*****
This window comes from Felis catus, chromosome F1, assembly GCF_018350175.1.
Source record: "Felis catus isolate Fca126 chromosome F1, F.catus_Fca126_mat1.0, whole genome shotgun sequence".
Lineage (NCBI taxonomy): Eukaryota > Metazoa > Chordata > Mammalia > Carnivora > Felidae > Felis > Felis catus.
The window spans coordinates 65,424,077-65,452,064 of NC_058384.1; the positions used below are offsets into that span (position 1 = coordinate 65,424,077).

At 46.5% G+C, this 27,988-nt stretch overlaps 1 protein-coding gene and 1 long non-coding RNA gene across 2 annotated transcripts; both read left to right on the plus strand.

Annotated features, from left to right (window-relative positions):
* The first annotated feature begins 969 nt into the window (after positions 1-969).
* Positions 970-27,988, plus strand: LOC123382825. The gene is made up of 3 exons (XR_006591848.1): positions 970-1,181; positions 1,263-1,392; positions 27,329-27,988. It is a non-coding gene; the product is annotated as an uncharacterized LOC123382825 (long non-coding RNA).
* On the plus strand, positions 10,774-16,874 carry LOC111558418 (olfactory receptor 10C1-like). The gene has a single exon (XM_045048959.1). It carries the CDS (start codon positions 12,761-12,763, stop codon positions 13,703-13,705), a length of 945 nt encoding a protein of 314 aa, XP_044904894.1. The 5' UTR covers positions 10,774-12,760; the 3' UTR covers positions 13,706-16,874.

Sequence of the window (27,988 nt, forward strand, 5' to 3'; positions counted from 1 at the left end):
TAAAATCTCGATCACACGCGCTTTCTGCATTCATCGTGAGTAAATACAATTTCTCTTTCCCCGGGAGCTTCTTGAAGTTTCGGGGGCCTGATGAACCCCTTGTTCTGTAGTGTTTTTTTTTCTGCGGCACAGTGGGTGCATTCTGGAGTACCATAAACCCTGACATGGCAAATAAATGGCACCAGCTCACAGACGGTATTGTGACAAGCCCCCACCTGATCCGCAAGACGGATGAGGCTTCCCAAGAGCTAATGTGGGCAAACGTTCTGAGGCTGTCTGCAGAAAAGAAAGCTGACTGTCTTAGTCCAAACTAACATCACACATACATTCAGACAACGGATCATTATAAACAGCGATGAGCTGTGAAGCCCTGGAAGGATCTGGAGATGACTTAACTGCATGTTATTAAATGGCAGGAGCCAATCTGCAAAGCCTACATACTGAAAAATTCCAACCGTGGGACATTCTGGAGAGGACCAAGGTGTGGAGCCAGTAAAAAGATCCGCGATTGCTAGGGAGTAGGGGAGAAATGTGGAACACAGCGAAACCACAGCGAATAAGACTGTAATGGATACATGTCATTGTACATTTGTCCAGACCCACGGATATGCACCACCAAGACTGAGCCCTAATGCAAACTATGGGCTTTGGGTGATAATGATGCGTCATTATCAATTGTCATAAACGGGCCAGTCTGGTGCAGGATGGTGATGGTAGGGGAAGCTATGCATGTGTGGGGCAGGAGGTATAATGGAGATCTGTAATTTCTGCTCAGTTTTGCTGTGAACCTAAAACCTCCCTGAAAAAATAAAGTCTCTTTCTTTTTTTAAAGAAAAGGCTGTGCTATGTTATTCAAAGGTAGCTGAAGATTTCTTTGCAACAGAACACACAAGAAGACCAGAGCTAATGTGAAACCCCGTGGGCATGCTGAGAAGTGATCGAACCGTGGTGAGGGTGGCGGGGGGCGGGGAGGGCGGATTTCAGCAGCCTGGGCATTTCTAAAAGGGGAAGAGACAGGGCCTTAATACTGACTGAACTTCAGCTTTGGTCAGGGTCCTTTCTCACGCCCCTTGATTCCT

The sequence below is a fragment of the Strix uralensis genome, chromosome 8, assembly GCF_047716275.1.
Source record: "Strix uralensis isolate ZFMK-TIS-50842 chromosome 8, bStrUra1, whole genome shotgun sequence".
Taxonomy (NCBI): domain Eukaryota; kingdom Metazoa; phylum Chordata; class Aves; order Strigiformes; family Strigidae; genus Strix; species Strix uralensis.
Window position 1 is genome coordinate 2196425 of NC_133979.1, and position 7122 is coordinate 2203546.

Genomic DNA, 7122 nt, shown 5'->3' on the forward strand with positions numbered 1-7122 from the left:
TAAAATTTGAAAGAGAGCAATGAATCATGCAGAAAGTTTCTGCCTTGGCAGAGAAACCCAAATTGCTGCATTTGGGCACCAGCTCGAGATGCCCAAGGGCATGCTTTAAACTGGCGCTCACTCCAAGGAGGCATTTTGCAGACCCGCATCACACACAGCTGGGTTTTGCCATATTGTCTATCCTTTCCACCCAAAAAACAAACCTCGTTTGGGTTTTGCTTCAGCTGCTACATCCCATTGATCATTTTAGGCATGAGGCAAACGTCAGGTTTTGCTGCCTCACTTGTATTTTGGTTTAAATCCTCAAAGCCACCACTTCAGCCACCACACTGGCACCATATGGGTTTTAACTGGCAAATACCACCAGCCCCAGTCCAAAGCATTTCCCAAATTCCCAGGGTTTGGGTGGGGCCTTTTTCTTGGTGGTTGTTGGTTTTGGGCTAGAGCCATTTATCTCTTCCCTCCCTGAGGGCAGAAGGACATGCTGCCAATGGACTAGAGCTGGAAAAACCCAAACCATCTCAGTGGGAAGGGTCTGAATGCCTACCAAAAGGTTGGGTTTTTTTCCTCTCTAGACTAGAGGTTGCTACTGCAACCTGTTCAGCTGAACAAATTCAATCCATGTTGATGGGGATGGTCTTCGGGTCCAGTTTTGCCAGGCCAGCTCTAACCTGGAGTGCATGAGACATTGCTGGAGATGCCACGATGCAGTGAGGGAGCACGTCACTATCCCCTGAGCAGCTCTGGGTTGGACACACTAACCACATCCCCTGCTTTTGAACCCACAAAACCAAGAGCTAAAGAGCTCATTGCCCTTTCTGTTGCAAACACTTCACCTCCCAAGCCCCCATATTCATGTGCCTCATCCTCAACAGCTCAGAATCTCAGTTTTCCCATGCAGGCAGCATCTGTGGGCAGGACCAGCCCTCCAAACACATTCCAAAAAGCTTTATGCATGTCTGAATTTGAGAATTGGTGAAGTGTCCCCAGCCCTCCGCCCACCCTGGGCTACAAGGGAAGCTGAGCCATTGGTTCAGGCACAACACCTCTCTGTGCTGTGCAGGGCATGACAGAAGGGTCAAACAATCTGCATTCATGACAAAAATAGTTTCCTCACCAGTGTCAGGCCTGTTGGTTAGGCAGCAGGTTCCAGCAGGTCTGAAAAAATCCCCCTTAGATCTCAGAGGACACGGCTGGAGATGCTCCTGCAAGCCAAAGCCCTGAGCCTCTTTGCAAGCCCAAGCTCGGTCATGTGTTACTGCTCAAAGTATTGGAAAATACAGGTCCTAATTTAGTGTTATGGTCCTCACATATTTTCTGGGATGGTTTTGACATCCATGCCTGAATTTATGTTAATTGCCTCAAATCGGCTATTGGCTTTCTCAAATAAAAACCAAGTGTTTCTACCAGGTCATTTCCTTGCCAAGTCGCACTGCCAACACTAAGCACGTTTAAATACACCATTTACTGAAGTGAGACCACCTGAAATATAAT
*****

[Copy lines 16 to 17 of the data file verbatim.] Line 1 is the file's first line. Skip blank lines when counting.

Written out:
Genomic DNA, 7122 nt, shown 5'->3' on the forward strand with positions numbered 1-7122 from the left:
TAAAATTTGAAAGAGAGCAATGAATCATGCAGAAAGTTTCTGCCTTGGCAGAGAAACCCAAATTGCTGCATTTGGGCACCAGCTCGAGATGCCCAAGGGCATGCTTTAAACTGGCGCTCACTCCAAGGAGGCATTTTGCAGACCCGCATCACACACAGCTGGGTTTTGCCATATTGTCTATCCTTTCCACCCAAAAAACAAACCTCGTTTGGGTTTTGCTTCAGCTGCTACATCCCATTGATCATTTTAGGCATGAGGCAAACGTCAGGTTTTGCTGCCTCACTTGTATTTTGGTTTAAATCCTCAAAGCCACCACTTCAGCCACCACACTGGCACCATATGGGTTTTAACTGGCAAATACCACCAGCCCCAGTCCAAAGCATTTCCCAAATTCCCAGGGTTTGGGTGGGGCCTTTTTCTTGGTGGTTGTTGGTTTTGGGCTAGAGCCATTTATCTCTTCCCTCCCTGAGGGCAGAAGGACATGCTGCCAATGGACTAGAGCTGGAAAAACCCAAACCATCTCAGTGGGAAGGGTCTGAATGCCTACCAAAAGGTTGGGTTTTTTTCCTCTCTAGACTAGAGGTTGCTACTGCAACCTGTTCAGCTGAACAAATTCAATCCATGTTGATGGGGATGGTCTTCGGGTCCAGTTTTGCCAGGCCAGCTCTAACCTGGAGTGCATGAGACATTGCTGGAGATGCCACGATGCAGTGAGGGAGCACGTCACTATCCCCTGAGCAGCTCTGGGTTGGACACACTAACCACATCCCCTGCTTTTGAACCCACAAAACCAAGAGCTAAAGAGCTCATTGCCCTTTCTGTTGCAAACACTTCACCTCCCAAGCCCCCATATTCATGTGCCTCATCCTCAACAGCTCAGAATCTCAGTTTTCCCATGCAGGCAGCATCTGTGGGCAGGACCAGCCCTCCAAACACATTCCAAAAAGCTTTATGCATGTCTGAATTTGAGAATTGGTGAAGTGTCCCCAGCCCTCCGCCCACCCTGGGCTACAAGGGAAGCTGAGCCATTGGTTCAGGCACAACACCTCTCTGTGCTGTGCAGGGCATGACAGAAGGGTCAAACAATCTGCATTCATGACAAAAATAGTTTCCTCACCAGTGTCAGGCCTGTTGGTTAGGCAGCAGGTTCCAGCAGGTCTGAAAAAATCCCCCTTAGATCTCAGAGGACACGGCTGGAGATGCTCCTGCAAGCCAAAGCCCTGAGCCTCTTTGCAAGCCCAAGCTCGGTCATGTGTTACTGCTCAAAGTATTGGAAAATACAGGTCCTAATTTAGTGTTATGGTCCTCACATATTTTCTGGGATGGTTTTGACATCCATGCCTGAATTTATGTTAATTGCCTCAAATCGGCTATTGGCTTTCTCAAATAAAAACCAAGTGTTTCTACCAGGTCATTTCCTTGCCAAGTCGCACTGCCAACACTAAGCACGTTTAAATACACCATTTACTGAAGTGAGACCACCTGAAATATAAT